MARCUS Rashford has today urged Rishi Sunak not to stop extra Universal Credit payments in April and has argued that “kids can’t live to deadlines”.
The Manchester United and England star, 23, said he is “really concerned” that families are “counting down the days until help is taken away from them”.
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Rashford, who successfully petitioned for children from poor families to get free school meals earlier this year, asked the Chancellor if is stopping the initiative next year.
In April, Mr Sunak announced that Universal Credit claimants would receive an extra £20 weekly boost to their payments – a total of more than £1,000 annually.
The move was rolled out as a temporary measure for 12 months and millions of claimants won’t find out if the boost will be extended until next year.
This prompted the 23-year-old to write on Twitter: “@RishiSunak is the Universal Credit uplift going to be taken away in April?”
He added: “I’m really concerned that families are constantly counting down the days until help is taken away from them.
“The need for long-term change is massive. Children cannot be living to deadlines.
“We have to stabilise these households. 2.5 million will be unemployed in Spring. Because of a global pandemic that is completely out of their control.”
The Chancellor was expected to confirm if this boost would extend beyond April as part of his Spending Review today, but this wasn’t announced.
The Sun understands that a decision won’t be made now until next year.
The need for long-term change is massive. Children cannot be living to deadlines.”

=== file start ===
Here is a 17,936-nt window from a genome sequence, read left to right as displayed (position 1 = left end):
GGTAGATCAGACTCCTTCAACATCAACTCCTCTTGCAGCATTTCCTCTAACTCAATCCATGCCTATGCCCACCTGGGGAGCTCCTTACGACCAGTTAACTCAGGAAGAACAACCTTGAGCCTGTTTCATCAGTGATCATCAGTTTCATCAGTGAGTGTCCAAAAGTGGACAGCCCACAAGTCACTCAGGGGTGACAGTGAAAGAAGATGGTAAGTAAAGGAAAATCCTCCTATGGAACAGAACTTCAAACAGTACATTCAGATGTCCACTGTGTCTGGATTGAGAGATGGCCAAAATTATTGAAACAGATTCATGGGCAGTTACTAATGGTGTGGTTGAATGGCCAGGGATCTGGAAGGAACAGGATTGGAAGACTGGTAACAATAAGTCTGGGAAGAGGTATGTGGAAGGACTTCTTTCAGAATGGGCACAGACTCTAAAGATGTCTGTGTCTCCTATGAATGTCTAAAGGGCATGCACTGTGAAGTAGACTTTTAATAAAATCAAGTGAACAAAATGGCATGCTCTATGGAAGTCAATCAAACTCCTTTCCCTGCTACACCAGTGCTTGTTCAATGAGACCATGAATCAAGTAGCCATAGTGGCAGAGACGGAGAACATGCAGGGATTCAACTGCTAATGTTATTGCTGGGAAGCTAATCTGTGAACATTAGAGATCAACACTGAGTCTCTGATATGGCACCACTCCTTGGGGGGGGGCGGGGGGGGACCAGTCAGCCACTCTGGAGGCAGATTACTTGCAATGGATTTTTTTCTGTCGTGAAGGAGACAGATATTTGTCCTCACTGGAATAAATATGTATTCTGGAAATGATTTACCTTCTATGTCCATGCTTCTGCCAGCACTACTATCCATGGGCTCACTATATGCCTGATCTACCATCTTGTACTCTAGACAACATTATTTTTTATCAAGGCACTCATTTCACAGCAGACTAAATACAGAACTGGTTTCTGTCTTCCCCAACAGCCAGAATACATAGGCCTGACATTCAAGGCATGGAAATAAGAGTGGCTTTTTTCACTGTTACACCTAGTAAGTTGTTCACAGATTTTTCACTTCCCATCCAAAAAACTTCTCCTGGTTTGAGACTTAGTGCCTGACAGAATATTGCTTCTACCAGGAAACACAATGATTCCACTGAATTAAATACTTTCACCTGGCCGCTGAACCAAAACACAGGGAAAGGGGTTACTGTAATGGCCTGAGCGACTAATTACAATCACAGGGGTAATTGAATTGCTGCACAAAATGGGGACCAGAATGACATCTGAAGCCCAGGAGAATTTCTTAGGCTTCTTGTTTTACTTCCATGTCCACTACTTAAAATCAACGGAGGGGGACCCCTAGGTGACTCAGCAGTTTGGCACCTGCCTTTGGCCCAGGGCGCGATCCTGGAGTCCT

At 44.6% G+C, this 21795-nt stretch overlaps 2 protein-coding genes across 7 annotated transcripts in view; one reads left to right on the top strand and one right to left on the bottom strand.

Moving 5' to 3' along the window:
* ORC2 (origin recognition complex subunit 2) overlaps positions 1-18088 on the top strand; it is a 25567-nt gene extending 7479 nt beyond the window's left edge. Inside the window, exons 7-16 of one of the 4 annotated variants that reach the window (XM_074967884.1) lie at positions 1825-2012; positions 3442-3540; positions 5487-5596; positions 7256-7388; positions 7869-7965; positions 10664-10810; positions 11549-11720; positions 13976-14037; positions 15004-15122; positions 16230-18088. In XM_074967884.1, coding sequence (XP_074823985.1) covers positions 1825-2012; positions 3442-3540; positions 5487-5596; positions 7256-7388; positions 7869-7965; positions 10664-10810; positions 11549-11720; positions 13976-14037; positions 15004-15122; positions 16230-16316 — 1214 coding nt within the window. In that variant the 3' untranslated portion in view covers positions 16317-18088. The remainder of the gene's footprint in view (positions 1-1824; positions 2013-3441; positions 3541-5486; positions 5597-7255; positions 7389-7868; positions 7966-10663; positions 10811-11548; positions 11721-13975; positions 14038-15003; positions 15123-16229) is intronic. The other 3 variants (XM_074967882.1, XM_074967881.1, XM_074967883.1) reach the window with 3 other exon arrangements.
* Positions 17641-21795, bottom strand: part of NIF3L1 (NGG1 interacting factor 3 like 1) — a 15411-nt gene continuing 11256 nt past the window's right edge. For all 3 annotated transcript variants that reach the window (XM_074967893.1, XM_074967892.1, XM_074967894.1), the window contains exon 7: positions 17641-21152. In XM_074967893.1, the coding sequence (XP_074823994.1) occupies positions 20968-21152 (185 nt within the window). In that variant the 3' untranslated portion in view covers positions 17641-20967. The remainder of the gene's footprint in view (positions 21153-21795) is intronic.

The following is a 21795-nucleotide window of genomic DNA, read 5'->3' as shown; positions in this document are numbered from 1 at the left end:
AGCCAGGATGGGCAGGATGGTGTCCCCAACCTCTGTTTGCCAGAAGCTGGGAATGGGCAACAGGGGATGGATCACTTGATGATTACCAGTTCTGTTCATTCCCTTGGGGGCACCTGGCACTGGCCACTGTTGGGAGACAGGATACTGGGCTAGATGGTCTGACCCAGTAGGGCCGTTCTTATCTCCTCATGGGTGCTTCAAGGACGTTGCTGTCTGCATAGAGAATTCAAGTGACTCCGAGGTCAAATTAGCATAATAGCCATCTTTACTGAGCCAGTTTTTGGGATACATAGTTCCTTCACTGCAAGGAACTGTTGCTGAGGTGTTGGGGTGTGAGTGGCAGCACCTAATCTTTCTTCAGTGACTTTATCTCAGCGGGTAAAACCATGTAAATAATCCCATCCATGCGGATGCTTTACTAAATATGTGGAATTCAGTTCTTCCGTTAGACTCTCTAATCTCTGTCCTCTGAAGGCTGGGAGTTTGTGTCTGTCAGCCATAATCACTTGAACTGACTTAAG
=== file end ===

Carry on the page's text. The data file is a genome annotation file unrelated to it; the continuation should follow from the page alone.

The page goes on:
For a single Universal Credit claimant, who’s 25 or older, the standard allowance increased from £317.82 to £409.89 per month.
This amounts to an extra £92.07 per month, or £1,104.84 per year.
The standard allowance is set at different levels for those who are under 25 or for those who are in a couple.
The Universal Credit boost was only supposed to last for 12 months but MPs, charities and campaigners have been calling on the government to extend it.
Commenting on the failure to address the benefit today, Becca Lyon, head of child poverty at Save the Children, said: “The pandemic has put families on low incomes under huge financial pressure.
“The £20-a-week boost to Universal Credit introduced at the start of the crisis made a real difference to some of the country’s poorest children.
“It’s hugely disappointing that the UK government has decided not to reassure families today that they will not lose this increase to their benefits from April next year.”
Earlier this month, Rashford said it was the greatest moment of his life when the Government gave in over free school meals.
The England and Man United hero said the outpouring of support for his free meals in school holidays campaign had shown the “power of kindness and compassion”.
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He said it had forced Boris Johnson to meet his demands to ensure the poorest could pay bills and put food on the table during the Covid crisis this Christmas.
Marcus added: “Seeing the role everyone has played in supporting our most vulnerable children has been the greatest moment of my life.”
Rashford, awarded an MBE for his efforts, said his campaign had “shown that when it comes down to the wire, we will always have each other”.